Fatigue in Young Adults with Juvenile Idiopathic Arthritis
Researchers recently published an interesting new study “Fatigue in young adults with juvenile idiopathic arthritis 18 years after disease onset: data from the prospective Nordic JIA cohort” in Pediatric Rheumatology.
Severe fatigue in young adults with JIA
The study tracked children diagnosed with juvenile idiopathic arthritis (JIA) between 1997 and 2000 from areas of Norway, Sweden, Denmark, and Finland for 18 years (collecting data at three points in time) and compared to a control group population.
Differences in studied groups
Twenty-six percent of the total 377 young adults with JIA reported severe fatigue compared to just 12 percent of the control group.1
A greater burden of fatigue was reported from participants with sleep problems, poor health, reduced participation in school or work, physical disability, active disease, and use of DMARDs, biologics, and steroids. The participants without these problems had fatigue ratings similar to the control group.1
Predictors of fatigue
At all three time points, active disease was associated with higher fatigue scoring.
Predictors of fatigue at the 18-year point were: female sex and diagnostic delay of more than six months at disease onset, pain, self-reported poor health, active disease, and previous or ongoing use of DMARDs/biologics at the 8-year point.1
The researchers also described how fatigue is a significant symptom of JIA for young adults and can have a serious impact on daily function: “Despite efficient modern treatment, including biologics, many patients with JIA experience reduced health-related quality of life, and suffer from pain, physical disability and reduced participation in school and leisure activities in a long-term perspective.”1
Impactful data on fatigue
It’s quite refreshing to see such a comprehensive study over 18 years using three point-in-time follow-ups to track the impact of JIA disease and fatigue on children.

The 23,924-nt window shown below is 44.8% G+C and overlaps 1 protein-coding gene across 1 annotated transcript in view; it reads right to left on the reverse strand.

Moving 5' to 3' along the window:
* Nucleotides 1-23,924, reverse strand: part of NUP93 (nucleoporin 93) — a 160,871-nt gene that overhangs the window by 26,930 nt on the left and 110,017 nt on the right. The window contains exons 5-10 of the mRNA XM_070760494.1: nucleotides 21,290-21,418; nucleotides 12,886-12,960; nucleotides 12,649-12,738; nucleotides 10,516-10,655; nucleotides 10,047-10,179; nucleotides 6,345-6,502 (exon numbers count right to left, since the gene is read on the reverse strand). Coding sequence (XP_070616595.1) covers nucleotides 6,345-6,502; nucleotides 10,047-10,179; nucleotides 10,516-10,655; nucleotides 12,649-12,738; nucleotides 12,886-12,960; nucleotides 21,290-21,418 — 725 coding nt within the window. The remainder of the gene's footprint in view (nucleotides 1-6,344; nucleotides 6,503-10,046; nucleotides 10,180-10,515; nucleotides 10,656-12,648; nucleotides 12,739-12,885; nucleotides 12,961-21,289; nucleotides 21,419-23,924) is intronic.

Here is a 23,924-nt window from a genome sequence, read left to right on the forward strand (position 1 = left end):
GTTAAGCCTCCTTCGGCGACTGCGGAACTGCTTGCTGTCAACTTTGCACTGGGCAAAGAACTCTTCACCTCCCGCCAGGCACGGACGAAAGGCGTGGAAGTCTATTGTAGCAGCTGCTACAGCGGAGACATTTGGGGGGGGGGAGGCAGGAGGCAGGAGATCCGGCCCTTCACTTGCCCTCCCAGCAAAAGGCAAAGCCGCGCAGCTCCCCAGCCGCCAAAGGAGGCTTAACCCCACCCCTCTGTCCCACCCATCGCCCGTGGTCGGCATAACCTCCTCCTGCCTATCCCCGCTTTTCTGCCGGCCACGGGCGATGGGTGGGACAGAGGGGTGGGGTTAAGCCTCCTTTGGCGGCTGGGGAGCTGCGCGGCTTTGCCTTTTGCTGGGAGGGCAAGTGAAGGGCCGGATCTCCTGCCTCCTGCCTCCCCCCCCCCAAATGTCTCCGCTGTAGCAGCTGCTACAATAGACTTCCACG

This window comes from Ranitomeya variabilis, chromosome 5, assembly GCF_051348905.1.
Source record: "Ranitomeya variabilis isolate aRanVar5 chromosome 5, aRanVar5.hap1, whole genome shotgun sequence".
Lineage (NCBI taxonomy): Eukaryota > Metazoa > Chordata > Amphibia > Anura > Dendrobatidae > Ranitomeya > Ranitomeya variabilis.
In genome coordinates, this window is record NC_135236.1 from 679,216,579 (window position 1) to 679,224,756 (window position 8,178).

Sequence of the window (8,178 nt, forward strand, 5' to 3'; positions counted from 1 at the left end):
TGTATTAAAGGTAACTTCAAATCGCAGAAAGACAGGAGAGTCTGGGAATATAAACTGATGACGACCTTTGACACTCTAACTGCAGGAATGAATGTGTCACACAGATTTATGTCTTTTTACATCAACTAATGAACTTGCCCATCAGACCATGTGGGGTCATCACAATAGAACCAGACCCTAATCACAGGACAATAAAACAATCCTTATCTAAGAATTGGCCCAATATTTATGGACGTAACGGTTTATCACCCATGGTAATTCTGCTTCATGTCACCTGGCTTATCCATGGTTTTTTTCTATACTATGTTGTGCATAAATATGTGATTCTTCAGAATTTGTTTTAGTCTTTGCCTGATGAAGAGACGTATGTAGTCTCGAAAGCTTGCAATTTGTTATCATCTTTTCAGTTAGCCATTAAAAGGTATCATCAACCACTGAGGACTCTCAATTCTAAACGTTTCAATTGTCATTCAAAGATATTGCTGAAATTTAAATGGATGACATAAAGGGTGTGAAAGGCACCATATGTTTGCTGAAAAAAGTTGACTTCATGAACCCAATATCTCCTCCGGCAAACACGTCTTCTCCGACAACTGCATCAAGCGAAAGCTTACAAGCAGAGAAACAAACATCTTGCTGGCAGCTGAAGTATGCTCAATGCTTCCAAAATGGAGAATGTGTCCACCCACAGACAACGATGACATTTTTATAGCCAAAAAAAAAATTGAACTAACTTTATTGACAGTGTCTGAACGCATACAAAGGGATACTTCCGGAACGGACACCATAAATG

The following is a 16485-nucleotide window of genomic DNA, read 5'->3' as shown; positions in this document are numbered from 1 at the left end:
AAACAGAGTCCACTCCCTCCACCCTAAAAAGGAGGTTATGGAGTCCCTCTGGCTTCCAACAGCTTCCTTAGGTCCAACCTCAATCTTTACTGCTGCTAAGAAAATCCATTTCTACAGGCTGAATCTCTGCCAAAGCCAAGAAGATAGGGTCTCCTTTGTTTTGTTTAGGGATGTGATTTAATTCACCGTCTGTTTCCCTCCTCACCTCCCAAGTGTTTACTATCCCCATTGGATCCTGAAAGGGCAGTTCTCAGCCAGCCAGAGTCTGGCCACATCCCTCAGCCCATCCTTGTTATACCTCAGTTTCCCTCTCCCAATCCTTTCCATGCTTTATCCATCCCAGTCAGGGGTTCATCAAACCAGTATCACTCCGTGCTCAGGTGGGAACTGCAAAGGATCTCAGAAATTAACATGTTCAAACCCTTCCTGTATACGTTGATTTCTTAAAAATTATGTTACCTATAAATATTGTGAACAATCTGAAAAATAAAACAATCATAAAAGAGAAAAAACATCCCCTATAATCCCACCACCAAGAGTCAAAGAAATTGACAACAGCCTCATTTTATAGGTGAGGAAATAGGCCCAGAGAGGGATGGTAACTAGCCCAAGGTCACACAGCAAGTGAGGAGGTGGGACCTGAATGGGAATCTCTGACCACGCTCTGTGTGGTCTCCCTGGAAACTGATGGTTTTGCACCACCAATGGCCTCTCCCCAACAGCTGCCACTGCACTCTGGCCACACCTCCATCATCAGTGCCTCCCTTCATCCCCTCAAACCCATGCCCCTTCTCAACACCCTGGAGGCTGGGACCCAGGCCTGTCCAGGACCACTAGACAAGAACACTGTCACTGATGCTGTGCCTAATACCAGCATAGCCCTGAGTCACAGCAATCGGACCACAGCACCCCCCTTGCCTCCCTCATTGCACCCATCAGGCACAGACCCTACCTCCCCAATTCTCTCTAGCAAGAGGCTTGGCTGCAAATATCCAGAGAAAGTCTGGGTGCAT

Although the study sample may not be huge and is limited to a geographic area, this data is still impactful for understanding the harm of fatigue and other JIA symptoms on quality of life for a good portion of patients.
Fatigue can harm JIA patients for a long time
I can relate to all these findings, of having active disease for many years correlated with the impacts of fatigue.
Of course, it makes sense that these symptoms would harm the ability to go to school or work and participate in life activities.
To me, I think the reported problems are likely interactive with fatigue. For example, disease activity contributes to fatigue, which also contributes to reduced participation in school, work, and leisure activities.
Aggressive treatments for active disease
Additionally, it makes sense to extrapolate that people with JIA who have better controlled (or less active disease) would experience less fatigue and fewer impacts on their quality of life.
But, it is not clear if the medications can be completely relied on to make this happen. The study seems to indicate that patients needing stronger treatments (such as DMARDs and biologics) may have more severe disease activity and, therefore, harsher symptoms.
This has certainly been my experience. When I was young, there were few treatments and they were not very effective in helping slow my disease and alleviate symptoms. As an adult when I had access to DMARDs and biologics, these treatments have helped, but I still continue to have active disease.
It may be just the nature of my JIA to be severe and creating a lot of symptoms, despite the treatments.
Better treatments for JIA patients
In addition, while the treatments help with my disease activity and symptoms, they don’t erase the impact (especially because I had severe disease for 20-plus years before having the newer treatments available to me) of the JIA.
This is actually a conversation I have had on multiple occasions with my rheumatologist.
Interested in continued tracking
I would be interested in continued tracking of these patients to see if they compare favorably over the long course with patients like myself who didn’t have treatments at a young age.
As they continue in life, will their fatigue, pain, and disease impacts be better than people like me? That is my hope! Of course, I’d rather they not have to cope with these problems at all.
Finally, I’d add that fatigue continues to be a troubling mystery. While treatments that succeed in quieting the active disease help, it doesn’t make fatigue and all the problems it causes disappear. So much more is left to be discovered in understanding and addressing the problem of fatigue.
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